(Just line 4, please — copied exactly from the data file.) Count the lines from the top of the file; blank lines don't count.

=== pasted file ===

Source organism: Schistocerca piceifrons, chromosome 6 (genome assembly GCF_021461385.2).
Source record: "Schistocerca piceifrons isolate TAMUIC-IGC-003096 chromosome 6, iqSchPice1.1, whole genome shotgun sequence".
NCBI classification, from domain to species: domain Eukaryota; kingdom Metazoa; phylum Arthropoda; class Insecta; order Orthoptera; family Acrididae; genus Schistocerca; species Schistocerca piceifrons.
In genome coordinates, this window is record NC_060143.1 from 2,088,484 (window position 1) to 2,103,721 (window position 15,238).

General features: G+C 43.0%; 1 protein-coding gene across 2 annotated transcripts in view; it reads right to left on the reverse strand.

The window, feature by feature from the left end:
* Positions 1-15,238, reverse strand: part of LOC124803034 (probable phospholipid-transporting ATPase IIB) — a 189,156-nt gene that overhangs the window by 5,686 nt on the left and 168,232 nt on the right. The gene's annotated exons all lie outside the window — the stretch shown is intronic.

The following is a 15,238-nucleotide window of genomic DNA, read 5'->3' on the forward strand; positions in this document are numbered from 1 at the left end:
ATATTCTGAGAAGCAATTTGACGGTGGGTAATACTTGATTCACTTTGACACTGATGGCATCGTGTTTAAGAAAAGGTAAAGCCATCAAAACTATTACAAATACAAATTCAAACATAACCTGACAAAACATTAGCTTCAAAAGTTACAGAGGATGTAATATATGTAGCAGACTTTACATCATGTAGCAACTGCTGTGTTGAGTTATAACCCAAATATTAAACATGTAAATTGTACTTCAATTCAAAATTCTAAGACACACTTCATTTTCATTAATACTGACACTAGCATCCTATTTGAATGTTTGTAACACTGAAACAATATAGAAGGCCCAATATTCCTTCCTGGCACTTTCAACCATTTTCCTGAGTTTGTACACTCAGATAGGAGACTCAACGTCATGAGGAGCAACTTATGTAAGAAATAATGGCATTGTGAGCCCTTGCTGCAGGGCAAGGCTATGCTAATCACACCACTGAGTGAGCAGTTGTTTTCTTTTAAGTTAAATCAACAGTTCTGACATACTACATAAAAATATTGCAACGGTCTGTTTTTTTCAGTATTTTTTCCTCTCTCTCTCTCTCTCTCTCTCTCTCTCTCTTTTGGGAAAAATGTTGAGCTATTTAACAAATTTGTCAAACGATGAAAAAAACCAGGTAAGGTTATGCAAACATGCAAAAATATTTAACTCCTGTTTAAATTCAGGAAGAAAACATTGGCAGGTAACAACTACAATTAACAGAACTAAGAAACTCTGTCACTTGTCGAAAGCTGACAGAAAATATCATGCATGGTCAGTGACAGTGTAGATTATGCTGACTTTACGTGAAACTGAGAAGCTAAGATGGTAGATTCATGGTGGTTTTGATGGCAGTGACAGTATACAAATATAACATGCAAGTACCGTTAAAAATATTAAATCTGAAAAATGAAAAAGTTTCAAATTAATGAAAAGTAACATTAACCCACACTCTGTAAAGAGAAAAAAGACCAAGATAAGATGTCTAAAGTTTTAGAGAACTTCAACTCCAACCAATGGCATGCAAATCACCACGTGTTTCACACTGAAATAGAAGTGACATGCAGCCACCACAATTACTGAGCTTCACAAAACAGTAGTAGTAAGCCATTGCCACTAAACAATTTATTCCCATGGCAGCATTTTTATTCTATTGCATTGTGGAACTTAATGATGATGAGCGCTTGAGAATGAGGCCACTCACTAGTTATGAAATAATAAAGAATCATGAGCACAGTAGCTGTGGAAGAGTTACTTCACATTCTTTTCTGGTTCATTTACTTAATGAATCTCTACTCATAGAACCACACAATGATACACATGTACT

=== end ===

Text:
In genome coordinates, this window is record NC_060143.1 from 2,088,484 (window position 1) to 2,103,721 (window position 15,238).